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Tests & Observation: The Dual Approach to Understanding Your Soil

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This article comes from the NOFA/Massachusetts 2018 June Issue Newsletter

By Caro Roszell, Education Events Coordinator

The date and location for this event has been changed to Monday July 23 at the UFI Headquarters, Fowler Clark Epstein Farm 487 Norfolk St Mattapan MA.

Soil testing is an important tool for anyone growing food, especially if the goal is to produce a nutrient-dense crop. But there is more to soil than its mineral content. NOFA/Mass is currently offering a series of workshops on soil testing and interpretation, which includes a lesson on both lab test interpretation and how to take your own carbon proxy tests. The series begins with Earthworms, Calcium, and Aggregates, Oh My: Soil Testing & Interpretation for Growers on June 16th at the Urban Farming Institute’s Glenway Farm in Dorchester.

The workshops will be led by the NOFA/Mass Technical Soil Support Team, Laura Davis and Caro Roszell. Laura is the owner-operator of Long Life Farm, a vegetable farm in Hopkinton MA, as well as the NOFA/Mass Board President, Certification Technical Assistance Coordinator, and Soil Technical Assistance Coordinator. Through the Soil Technical Assistance program, she advises growers on their soil fertility by interpreting soil tests and giving guidance about organically-certifiable mineral applications, quantities, and sourcing. Caro Roszell is the Soil Carbon Proxy Testing Program Coordinator and the test technician.

On June 16th, the NOFA/Mass Soil Technical Support Team will help participants understand how to read their soil tests, understand the relationship between factors like cation exchange capacity, soil organic matter, mineral levels, how to choose amendments to apply, and how to calculate how much of each amendment to put down. Participants will also learn to perform parts of the Soil Carbon Proxy Tests on their own soil, in order to put the whole biological system into context.

The purpose of the Soil Carbon Proxy tests is to assess the biological vitality of the soil, recording what is found in the soil – such as the number of earthworms, the depth of the topsoil, compaction layers present, the size and number of the aggregates, the average root depth and the growth habit of those roots. Additional data gathered from samples taken from the soil include active carbon, soil respiration, and the relative resistance of the aggregates to heavy rainfall events.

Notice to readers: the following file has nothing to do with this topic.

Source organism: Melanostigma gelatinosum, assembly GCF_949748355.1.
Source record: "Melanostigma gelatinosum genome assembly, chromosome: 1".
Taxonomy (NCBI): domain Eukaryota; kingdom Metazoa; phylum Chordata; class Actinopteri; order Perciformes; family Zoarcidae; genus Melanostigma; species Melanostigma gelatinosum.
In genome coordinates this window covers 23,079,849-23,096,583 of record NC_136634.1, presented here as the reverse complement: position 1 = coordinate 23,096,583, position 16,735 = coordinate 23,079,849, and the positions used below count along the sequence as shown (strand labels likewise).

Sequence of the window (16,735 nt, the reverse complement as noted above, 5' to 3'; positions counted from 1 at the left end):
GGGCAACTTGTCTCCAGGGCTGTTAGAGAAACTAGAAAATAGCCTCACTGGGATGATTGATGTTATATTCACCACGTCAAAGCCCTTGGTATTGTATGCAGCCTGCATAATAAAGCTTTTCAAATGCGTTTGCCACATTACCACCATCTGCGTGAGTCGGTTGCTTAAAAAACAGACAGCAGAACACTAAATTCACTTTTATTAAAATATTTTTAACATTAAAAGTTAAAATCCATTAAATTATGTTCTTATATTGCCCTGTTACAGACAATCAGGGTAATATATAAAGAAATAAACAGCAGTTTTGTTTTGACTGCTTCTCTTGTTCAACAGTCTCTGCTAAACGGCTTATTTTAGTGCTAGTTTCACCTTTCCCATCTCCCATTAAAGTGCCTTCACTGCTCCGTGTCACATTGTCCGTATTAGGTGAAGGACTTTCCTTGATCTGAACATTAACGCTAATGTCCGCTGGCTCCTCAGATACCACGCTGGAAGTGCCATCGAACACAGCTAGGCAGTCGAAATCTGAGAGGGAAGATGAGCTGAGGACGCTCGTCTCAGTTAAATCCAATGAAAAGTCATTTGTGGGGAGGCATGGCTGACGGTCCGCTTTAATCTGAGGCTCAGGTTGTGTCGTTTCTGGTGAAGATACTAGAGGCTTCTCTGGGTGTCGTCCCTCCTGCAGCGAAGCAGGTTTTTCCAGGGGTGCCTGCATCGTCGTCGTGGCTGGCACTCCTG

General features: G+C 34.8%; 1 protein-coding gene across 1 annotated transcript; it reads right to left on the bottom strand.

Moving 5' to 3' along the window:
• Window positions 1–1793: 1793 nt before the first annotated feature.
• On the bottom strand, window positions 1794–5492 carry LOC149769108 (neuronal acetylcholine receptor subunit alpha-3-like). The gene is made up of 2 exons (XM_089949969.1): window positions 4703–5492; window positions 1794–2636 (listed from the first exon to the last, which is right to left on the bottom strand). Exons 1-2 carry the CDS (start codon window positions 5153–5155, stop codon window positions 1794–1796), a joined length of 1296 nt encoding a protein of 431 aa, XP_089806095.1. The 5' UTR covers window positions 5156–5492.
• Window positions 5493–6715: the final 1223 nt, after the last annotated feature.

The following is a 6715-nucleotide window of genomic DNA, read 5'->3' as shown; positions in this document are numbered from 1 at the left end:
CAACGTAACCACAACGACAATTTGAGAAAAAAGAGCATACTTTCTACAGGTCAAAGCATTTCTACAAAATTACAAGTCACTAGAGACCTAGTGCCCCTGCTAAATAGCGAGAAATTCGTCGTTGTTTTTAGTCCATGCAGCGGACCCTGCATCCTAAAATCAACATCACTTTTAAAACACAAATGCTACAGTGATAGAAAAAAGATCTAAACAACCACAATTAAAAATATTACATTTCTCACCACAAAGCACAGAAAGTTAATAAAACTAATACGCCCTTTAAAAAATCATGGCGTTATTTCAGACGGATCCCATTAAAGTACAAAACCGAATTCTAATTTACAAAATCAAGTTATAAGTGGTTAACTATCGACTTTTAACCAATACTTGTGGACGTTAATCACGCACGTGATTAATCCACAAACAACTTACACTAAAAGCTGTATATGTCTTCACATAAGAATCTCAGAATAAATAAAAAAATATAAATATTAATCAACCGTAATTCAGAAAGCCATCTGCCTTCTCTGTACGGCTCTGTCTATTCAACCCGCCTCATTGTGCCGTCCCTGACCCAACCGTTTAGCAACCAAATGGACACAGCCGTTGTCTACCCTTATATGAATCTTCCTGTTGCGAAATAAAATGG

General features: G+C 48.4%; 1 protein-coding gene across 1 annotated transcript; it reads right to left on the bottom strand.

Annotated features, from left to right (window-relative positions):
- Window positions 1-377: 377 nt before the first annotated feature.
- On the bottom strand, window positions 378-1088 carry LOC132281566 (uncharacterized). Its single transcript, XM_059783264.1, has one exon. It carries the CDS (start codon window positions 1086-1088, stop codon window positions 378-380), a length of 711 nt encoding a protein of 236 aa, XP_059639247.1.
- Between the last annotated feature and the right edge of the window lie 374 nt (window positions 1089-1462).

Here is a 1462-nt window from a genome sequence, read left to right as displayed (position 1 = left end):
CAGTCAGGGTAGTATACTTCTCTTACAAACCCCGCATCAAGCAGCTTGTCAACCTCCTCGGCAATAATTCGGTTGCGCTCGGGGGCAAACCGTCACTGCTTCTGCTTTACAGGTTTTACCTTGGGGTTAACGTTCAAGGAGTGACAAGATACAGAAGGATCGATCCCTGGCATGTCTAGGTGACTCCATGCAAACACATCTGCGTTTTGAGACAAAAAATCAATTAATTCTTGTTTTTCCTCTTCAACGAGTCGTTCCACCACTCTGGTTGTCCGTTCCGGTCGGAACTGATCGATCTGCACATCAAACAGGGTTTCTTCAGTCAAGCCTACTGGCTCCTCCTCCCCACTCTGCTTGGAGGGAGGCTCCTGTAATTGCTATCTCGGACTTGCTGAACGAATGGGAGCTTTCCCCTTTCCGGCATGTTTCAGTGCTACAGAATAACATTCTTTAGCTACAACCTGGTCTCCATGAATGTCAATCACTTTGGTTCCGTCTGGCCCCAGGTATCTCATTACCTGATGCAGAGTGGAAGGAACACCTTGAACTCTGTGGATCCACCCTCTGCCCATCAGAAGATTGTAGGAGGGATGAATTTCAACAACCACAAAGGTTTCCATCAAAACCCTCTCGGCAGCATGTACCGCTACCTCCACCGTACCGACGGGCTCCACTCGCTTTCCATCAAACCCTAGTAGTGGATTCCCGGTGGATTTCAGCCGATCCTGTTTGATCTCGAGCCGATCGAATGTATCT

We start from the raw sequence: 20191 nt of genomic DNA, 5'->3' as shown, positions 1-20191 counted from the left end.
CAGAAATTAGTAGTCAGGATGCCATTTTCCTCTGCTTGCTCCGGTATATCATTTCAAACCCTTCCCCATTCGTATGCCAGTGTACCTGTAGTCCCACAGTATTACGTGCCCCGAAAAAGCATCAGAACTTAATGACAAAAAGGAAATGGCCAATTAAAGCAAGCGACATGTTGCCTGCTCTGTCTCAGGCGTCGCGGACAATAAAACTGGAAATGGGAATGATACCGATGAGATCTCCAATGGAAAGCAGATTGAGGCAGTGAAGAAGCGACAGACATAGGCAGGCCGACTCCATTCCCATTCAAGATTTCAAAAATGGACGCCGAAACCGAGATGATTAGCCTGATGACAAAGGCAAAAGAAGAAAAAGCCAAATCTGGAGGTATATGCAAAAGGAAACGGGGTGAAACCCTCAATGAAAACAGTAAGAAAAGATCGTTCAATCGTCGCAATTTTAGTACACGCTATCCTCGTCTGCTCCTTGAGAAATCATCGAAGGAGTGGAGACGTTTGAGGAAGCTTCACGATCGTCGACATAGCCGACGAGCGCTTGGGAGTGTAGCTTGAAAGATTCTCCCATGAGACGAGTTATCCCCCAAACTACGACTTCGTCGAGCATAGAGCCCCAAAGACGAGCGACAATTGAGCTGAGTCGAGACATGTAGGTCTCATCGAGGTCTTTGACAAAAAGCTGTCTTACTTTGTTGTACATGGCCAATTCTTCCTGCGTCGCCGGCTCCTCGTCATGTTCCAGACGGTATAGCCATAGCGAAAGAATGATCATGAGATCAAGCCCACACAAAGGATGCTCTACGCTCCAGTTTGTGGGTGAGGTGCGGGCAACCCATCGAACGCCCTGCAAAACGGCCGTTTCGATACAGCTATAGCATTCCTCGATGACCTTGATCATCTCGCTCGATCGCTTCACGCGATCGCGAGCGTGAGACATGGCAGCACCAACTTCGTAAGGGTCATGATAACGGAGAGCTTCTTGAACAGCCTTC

This workshop series is a part of an ongoing educational effort by NOFA/Mass to deepen general awareness and understanding of soil as a living ecosystem. Earlier this spring, in the final session of Soil Science for Farmers and Gardeners, workshop participants assembled at Noah Kellerman’s Alprilla Farm in Essex, MA to learn about soil tests. In the 7-week class Noah covered both traditional lab soil tests as well as a portion of the Carbon Proxy Tests.

In the course of the class, Noah explained that, while soil mineral testing is important, “you can really learn a lot by taking a spadeful of soil and observing it.” At NOFA/Mass, we take the approach that mineral and biological tests can inform each other, and Noah’s comment really sums up this approach. I asked him to expand on this thought, and have paraphrased his comments below.

If our goal is to grow plants, and plants are biological organisms, then it follows that we should observe the biological system that supports those plants. Lab soil tests are excellent tools, but they are not the only tool in the toolbox. You have to check your work – meaning observe your plants, look for signs of deficiency, and consider the larger context.

If I’m approaching a field I’ve never worked with before, the first thing I’d do is look at what’s growing there. If there is a cover crop and there’s rye and vetch, how does the rye look and how does the vetch look? Also, pick up the soil. Smell it. If it smells bad, it’s anaerobic. But anaerobic soils, when tested by a lab, will show minerals that are not available when the soil dries out. If it’s a field you have been working, look to see if the previous year’s crop residue is still there. That can tell you that your biology is fried from tillage or chemical applications. Look at the crumb structure and whether there are earthworms.

One should always account for the level of biological activity of the soil when interpreting a soil mineral test. Lab soil tests are geared toward more conventional crop production, and make recommendations assuming an inert soil. A biologically active soil may not need the full amount of N-P-K that the lab test might suggest. But a more biologically inactive soil is likelier to need closer to the recommended levels.

Participants attending any of the Earthworms, Calcium, and Aggregates, Oh My: Soil Testing & Interpretation for Growers workshops can get a soil test interpretation from NOFA/Mass as a part of the cost of their registration fee, as long as they can procure a soil test from Logan Labs before the date of the workshop. Also available at the workshops will be pre-assembled “mini kits” for taking some of the carbon proxy tests on your own fields or gardens, with a manual to guide you, for sale at cost-of-materials.

 

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